Although spaying and neutering are essential parts of pet care, they are not the only medical costs your pet is likely to face.
The behavior of your cat is the most noticeable difference. Due to the residual anesthetic, your cat will probably curl up and sleep when you first bring her home from the procedure. She might also move more cautiously and be less fun as she heals because of pain at the incision site.
You could discover that your cat’s hormones take some time to normalize after the initial recuperation because of how her body is adjusting.
Her hormonally driven behavior might not change until this occurs. She won’t have heat or screech all night long in quest of a mate after she has fully healed.
Instead, spending time snuggled up on the couch will make her feel more at ease and content. Spayed cats may be more prone to obesity as a result of this lethargy.
Depending on their activity levels, you can adjust their diet and the amount of food they consume to help prevent this.
But not every aspect of her personality will change as a result of the surgery. She won’t be driven by hormones any longer, but she’ll still be as lovable and playful as she was when she was whole.
Interesting Read: How Long After Spay Can Cat Play?
Why Is My Cat Sleeping So Much After Being Spayed?
The only reason your feline feels so sleepy after being spayed is because of the aftereffects of anesthesia.
Almost all female cats that have been spayed endure some side effects. Your cat will need to be put to sleep by the vet before having several inches of her abdomen cut out.
You may imagine how bizarre your cat feels when she awakens following the procedure, as both the uterus and the ovaries are removed.
The vet will want you to come in for a follow-up appointment during the next two weeks after the wound is sutured shut.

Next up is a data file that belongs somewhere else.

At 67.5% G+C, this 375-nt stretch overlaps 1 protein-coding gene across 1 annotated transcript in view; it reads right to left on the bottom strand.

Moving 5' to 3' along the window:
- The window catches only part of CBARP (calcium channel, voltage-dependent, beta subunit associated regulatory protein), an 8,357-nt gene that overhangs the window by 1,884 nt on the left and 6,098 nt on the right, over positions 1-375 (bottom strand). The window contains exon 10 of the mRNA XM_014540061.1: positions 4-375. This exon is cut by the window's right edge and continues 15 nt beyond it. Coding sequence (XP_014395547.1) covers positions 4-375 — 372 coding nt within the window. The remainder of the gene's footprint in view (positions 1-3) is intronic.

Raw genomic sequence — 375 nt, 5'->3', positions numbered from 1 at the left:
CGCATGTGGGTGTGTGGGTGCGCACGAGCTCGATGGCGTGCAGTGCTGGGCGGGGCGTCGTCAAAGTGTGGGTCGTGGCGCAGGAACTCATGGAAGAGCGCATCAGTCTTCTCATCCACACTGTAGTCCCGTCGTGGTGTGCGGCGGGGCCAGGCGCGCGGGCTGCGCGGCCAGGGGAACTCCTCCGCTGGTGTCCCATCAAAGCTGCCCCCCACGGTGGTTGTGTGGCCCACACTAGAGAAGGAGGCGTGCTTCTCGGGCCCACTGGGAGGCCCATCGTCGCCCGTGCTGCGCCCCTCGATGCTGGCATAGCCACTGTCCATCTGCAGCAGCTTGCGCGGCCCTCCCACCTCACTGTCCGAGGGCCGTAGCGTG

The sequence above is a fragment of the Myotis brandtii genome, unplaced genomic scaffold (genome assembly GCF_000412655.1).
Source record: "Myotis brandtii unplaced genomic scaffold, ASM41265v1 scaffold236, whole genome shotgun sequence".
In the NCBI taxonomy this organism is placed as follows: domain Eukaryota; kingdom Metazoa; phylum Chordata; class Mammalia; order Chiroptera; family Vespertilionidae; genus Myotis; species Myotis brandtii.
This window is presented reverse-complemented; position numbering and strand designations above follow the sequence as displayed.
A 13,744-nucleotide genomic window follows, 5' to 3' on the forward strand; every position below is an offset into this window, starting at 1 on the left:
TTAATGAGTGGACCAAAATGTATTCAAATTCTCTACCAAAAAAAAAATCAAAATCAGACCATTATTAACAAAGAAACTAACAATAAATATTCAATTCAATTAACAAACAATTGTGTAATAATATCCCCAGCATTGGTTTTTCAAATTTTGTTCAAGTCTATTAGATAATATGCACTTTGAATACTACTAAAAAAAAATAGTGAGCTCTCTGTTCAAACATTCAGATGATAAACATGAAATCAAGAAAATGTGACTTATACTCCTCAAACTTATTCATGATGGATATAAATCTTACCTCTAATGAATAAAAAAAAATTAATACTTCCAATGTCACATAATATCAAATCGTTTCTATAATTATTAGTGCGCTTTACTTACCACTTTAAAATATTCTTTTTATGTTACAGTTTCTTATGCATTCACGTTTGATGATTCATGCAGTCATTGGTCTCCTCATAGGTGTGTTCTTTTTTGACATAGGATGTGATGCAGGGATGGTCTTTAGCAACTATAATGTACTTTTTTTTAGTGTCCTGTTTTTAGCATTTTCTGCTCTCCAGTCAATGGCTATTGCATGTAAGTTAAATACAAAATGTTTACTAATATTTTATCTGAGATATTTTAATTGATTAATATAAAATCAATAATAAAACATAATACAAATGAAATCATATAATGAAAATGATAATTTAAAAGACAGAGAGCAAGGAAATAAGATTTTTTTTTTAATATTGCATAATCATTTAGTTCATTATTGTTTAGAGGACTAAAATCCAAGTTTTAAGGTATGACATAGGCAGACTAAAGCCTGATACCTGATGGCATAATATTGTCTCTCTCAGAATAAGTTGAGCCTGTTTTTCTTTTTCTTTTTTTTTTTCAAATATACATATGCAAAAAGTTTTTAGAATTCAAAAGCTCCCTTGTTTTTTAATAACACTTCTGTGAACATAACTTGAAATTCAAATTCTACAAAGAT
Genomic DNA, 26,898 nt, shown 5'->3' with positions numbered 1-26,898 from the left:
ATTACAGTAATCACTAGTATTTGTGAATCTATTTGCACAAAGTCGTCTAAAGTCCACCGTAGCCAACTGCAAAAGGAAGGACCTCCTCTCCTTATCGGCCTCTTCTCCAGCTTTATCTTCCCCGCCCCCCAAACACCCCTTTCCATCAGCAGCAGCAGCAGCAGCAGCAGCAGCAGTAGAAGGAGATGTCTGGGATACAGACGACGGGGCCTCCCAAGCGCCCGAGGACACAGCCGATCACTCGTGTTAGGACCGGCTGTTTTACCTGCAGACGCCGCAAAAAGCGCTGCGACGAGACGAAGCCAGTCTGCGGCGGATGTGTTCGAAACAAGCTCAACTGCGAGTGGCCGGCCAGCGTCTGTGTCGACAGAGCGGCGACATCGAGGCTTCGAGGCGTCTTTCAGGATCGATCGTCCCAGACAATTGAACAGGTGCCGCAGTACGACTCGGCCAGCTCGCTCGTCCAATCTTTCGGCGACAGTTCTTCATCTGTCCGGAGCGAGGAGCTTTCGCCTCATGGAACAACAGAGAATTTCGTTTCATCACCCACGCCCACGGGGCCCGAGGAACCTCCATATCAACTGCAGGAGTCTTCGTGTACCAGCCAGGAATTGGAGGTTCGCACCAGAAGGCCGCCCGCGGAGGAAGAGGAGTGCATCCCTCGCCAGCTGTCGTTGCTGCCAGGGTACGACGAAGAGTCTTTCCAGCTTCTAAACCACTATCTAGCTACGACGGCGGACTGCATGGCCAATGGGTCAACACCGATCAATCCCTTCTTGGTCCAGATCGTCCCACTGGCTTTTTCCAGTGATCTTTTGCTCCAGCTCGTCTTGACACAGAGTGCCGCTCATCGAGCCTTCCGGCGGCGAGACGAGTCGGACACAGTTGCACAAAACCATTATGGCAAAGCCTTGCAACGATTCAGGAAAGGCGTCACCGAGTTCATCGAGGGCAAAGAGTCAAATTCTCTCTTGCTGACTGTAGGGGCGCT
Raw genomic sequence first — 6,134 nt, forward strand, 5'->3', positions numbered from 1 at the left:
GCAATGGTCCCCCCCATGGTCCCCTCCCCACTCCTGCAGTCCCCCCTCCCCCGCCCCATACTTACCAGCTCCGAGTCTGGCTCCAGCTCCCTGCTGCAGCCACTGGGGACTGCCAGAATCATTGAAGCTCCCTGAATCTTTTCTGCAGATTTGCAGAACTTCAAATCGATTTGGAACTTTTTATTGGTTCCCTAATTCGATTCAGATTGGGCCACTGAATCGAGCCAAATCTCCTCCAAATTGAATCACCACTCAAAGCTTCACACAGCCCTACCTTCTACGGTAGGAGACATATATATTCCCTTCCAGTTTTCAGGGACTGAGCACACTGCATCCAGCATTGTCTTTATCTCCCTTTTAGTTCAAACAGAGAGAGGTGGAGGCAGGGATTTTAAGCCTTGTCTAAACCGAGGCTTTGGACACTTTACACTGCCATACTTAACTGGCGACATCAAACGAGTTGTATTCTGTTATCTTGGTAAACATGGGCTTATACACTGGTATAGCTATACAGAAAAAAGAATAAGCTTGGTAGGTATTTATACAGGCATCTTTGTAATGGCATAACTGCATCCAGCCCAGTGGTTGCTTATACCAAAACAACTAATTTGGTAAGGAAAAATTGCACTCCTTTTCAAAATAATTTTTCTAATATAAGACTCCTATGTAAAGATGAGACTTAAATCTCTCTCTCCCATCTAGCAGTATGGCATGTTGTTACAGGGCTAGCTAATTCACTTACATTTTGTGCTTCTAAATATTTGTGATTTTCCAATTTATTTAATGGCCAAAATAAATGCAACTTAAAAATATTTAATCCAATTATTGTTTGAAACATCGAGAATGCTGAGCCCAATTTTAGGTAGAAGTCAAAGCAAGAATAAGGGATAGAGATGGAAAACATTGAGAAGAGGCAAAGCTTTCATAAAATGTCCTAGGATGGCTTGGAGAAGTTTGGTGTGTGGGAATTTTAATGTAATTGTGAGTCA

During the 7–10 day healing period, it’s crucial to keep your cat from biting or licking the incision. Lick guards and collars are available for this purpose.
For ten days, avoid any intense exercise at all, confine your cat to your home, and avoid all baths and grooming. Your cat will be fully recovered at the end of that time!
All cats need food that is nutritionally balanced, but because your cat’s demands will alter while she is recovering, her regular diet could not give her the exact combination of nutrients she needs. She might also require encouragement to eat.
For a cat recovering from sickness, injury, surgery, or a spell without food, proper nutrition is extremely crucial. Her wounds won’t heal correctly without it, and they could get infected.
Additionally, if she is eating adequately, her body won’t turn to her own vital tissues for energy.
During her rehabilitation, you may find that your cat has lost some of her appetites. A high-fat diet may be beneficial. Higher fat foods are “concentrated” so that your cat can consume fewer of them while still getting the higher levels of energy and nutrients she needs.
To prevent the body from being deficient in essential nutrients, diets intended for convalescence must also contain the proper ratio of minerals and vitamins.
Your veterinarian could suggest a special food for your cat that meets all of her nutritional needs in a concentrated form because recovering animals may eat very little.
Must Read: How To Tell If My Cat Is In Pain After Spay?
Frequently Asked Questions
What are the problematic symptoms in a cat after being spayed?
Lethargy and a lack of appetite in your cat are frightening, but you shouldn’t start worrying until the behavior lasts for several days. If your cat continues to refuse food 36 hours after being released, there might be an issue. After 24 hours, her energy levels ought to be back to normal, if not exactly normal.
You should call your veterinarian and explain the situation to him if she is still sleeping significantly more than usual and appears reluctant to move. Although spaying is a routine and safe procedure, there is a chance of problems or infection, so it’s crucial to take your cat back to the vet if her condition does not get better within a day.
That’s all you had to know about spayed cats and their post-operative laziness.
Let us know in the comments section if your cat has displayed such behavior. What did you do to help her get back to her normal timetable?